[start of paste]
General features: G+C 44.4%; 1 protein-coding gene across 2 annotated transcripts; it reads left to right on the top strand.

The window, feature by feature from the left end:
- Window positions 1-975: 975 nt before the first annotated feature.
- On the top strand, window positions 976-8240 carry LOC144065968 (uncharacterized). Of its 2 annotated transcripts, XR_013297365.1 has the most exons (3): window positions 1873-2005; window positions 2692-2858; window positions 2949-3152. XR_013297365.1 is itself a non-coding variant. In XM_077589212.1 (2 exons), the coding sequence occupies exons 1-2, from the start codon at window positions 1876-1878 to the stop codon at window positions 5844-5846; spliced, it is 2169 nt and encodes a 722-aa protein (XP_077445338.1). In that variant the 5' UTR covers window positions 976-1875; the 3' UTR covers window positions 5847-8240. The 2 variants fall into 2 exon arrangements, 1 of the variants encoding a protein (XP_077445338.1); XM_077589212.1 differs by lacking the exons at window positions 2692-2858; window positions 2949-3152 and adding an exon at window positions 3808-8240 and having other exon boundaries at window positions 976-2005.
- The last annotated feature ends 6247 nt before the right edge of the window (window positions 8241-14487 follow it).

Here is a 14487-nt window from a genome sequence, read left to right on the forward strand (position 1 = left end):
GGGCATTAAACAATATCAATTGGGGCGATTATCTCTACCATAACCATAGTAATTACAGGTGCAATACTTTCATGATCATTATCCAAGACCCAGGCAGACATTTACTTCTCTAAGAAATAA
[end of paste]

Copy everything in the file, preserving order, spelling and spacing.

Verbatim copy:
General features: G+C 44.4%; 1 protein-coding gene across 2 annotated transcripts; it reads left to right on the top strand.

The window, feature by feature from the left end:
- Window positions 1-975: 975 nt before the first annotated feature.
- On the top strand, window positions 976-8240 carry LOC144065968 (uncharacterized). Of its 2 annotated transcripts, XR_013297365.1 has the most exons (3): window positions 1873-2005; window positions 2692-2858; window positions 2949-3152. XR_013297365.1 is itself a non-coding variant. In XM_077589212.1 (2 exons), the coding sequence occupies exons 1-2, from the start codon at window positions 1876-1878 to the stop codon at window positions 5844-5846; spliced, it is 2169 nt and encodes a 722-aa protein (XP_077445338.1). In that variant the 5' UTR covers window positions 976-1875; the 3' UTR covers window positions 5847-8240. The 2 variants fall into 2 exon arrangements, 1 of the variants encoding a protein (XP_077445338.1); XM_077589212.1 differs by lacking the exons at window positions 2692-2858; window positions 2949-3152 and adding an exon at window positions 3808-8240 and having other exon boundaries at window positions 976-2005.
- The last annotated feature ends 6247 nt before the right edge of the window (window positions 8241-14487 follow it).

Here is a 14487-nt window from a genome sequence, read left to right on the forward strand (position 1 = left end):
GGGCATTAAACAATATCAATTGGGGCGATTATCTCTACCATAACCATAGTAATTACAGGTGCAATACTTTCATGATCATTATCCAAGACCCAGGCAGACATTTACTTCTCTAAGAAATAA